Cloud computing has become incredibly popular over the last few years. The idea of farming out processor intensive data processing tasks to large, remote servers is nothing new, but it is only recently that the technology to do so has become affordable enough for SMEs and even consumers to take advantage of it.
The Benefits of The Cloud
Cloud computing has opened up a number of opportunities for businesses of all sizes. Thanks to the affordable and flexible nature of the cloud, even small businesses can process huge amounts of data and harness the power of servers so powerful that they would have been called super computers a couple of decades ago.
The cloud makes remote working a genuine possibility for anyone whose job is primarily knowledge based. In addition, it makes it easy for businesses to process huge amounts of data. Jobs that previously would have taken humans days or weeks to do can be completed in minutes.
One thing that has held many companies back from embracing high-tech solutions is the support and maintenance burden. Deploying and maintaining sophisticated computer software, and training your employees in how to use it, can be expensive and time consuming. Cloud technology transfers the responsibility for deployment and maintenance to the cloud service provider, and reduces the support burden for you too. This means that the total cost of ownership, over the lifetime of the application or platform, is greatly reduced.
Another benefit of the cloud is that it is “elastic”. A small business can purchase some server time and deploy their applications to it. If their needs expand, or their app is more popular than they expect it to be, or they find that demand for their service peaks, then they can simply rent more server processor time, rather than having to invest in an expensive new server for a temporary surge in demand.
The Data Protection Dilemma
Cloud computing has revolutionized remote working and given small businesses access to big data, but the technology poses its own challenges. The law, particularly in the UK and Europe, is not evolving quickly enough to keep up with changes in technology. If you use cloud storage or cloud-hosted applications, then you need to give careful consideration to your privacy, security and data protection policies. Who “owns” the data you put in the cloud? Do the policies of your cloud service provider comply with data protection laws? It is your responsibility to evaluate the quality and safety of cloud service providers and make sure that their security practices are to your satisfaction.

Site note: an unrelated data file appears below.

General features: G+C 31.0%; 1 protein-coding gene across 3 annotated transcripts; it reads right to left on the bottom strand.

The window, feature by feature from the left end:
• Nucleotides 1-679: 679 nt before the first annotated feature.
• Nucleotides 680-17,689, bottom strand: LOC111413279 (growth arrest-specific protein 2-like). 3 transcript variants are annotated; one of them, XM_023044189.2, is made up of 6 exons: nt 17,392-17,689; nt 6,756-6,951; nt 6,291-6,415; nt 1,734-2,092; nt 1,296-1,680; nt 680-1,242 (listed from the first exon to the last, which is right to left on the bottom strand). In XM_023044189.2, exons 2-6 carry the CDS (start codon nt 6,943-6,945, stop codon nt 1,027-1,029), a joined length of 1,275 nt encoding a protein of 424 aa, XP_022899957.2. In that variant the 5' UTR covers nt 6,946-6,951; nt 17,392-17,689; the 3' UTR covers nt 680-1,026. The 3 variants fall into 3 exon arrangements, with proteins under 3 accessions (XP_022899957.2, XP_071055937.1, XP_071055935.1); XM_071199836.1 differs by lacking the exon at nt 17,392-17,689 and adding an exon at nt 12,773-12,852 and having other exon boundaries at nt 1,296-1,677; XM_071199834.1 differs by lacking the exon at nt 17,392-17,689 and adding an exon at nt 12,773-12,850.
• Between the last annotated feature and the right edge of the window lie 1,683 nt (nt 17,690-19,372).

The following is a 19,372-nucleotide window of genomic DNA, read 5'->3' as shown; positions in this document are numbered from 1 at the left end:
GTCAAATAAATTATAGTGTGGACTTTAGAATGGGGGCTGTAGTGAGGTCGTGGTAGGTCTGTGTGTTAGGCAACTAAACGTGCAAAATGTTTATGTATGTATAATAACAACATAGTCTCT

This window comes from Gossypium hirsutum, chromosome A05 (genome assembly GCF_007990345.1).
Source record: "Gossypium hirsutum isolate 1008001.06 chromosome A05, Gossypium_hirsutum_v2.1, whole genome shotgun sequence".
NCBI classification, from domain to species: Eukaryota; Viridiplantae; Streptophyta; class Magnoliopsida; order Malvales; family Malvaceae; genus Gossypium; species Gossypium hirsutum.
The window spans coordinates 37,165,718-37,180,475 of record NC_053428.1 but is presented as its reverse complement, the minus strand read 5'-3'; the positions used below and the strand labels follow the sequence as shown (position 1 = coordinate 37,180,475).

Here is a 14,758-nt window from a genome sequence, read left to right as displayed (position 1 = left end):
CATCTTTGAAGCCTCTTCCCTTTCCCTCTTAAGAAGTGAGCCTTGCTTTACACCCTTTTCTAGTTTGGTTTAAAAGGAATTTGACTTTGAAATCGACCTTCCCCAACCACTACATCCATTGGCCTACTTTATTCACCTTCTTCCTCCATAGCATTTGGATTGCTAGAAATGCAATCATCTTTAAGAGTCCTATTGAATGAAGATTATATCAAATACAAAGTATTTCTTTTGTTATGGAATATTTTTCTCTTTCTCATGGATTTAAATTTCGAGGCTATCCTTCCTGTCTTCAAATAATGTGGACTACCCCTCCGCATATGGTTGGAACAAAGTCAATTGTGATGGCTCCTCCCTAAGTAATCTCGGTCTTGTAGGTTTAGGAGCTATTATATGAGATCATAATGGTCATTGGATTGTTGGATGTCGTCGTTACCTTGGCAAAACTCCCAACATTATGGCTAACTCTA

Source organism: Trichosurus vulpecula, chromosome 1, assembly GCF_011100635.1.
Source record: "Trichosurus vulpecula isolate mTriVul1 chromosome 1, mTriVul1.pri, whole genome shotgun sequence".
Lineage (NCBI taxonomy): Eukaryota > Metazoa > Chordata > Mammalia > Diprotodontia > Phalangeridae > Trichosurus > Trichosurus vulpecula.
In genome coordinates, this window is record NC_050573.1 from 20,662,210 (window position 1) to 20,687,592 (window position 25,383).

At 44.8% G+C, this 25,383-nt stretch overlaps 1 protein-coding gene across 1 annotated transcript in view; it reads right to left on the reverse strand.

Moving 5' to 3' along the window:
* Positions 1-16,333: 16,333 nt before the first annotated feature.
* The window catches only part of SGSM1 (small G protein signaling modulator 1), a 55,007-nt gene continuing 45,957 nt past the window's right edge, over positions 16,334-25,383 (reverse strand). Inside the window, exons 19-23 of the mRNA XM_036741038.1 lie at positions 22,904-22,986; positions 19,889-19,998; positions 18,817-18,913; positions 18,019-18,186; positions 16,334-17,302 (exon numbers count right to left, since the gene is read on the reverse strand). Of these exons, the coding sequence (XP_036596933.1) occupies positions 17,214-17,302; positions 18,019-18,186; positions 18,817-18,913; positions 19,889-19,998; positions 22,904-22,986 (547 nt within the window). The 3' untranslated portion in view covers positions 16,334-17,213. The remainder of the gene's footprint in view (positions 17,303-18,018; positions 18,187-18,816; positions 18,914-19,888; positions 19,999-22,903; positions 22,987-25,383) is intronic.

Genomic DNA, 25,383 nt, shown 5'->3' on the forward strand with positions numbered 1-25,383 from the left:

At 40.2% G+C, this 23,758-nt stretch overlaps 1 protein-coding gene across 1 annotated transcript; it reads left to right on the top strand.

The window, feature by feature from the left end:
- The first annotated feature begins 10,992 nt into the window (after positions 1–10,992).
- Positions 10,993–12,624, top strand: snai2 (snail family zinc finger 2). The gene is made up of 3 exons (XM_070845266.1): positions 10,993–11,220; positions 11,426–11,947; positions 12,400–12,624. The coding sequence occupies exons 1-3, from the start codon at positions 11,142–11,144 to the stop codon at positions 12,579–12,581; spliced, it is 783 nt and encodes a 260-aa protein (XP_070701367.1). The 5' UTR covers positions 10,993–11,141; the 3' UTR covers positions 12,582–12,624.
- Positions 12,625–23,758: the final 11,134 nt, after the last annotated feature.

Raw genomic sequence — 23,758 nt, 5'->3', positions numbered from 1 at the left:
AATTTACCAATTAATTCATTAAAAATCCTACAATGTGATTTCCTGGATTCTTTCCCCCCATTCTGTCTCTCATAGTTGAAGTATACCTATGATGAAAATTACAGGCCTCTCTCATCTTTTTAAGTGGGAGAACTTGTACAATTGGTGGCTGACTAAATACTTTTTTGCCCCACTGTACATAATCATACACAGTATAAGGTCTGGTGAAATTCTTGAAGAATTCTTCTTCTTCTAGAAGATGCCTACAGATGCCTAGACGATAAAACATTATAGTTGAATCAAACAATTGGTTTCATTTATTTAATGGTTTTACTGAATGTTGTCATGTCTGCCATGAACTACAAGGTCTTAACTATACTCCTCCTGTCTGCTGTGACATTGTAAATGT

What Does The Future Hold?
The main use for cloud solutions at the moment is cloud storage, and Software as a Service solutions were common apps such as accounting software and office applications are moved online. As internet connections get faster, and more workers become mobile, we can expect to see more and more products move to the cloud.
Imagine being able to generate sophisticated reports that combine data from multiple sources with just a few mouse-clicks. Imagine being able to generate those reports using your mobile phone, and look up information about the client you’re visiting, or the product you’re considering purchasing, without needing to call back to the office to have them do the work for you. Cloud computing is the starting point for a location aware, context sensitive world where computers serve you, instead of keeping you a slave to their maintenance and management.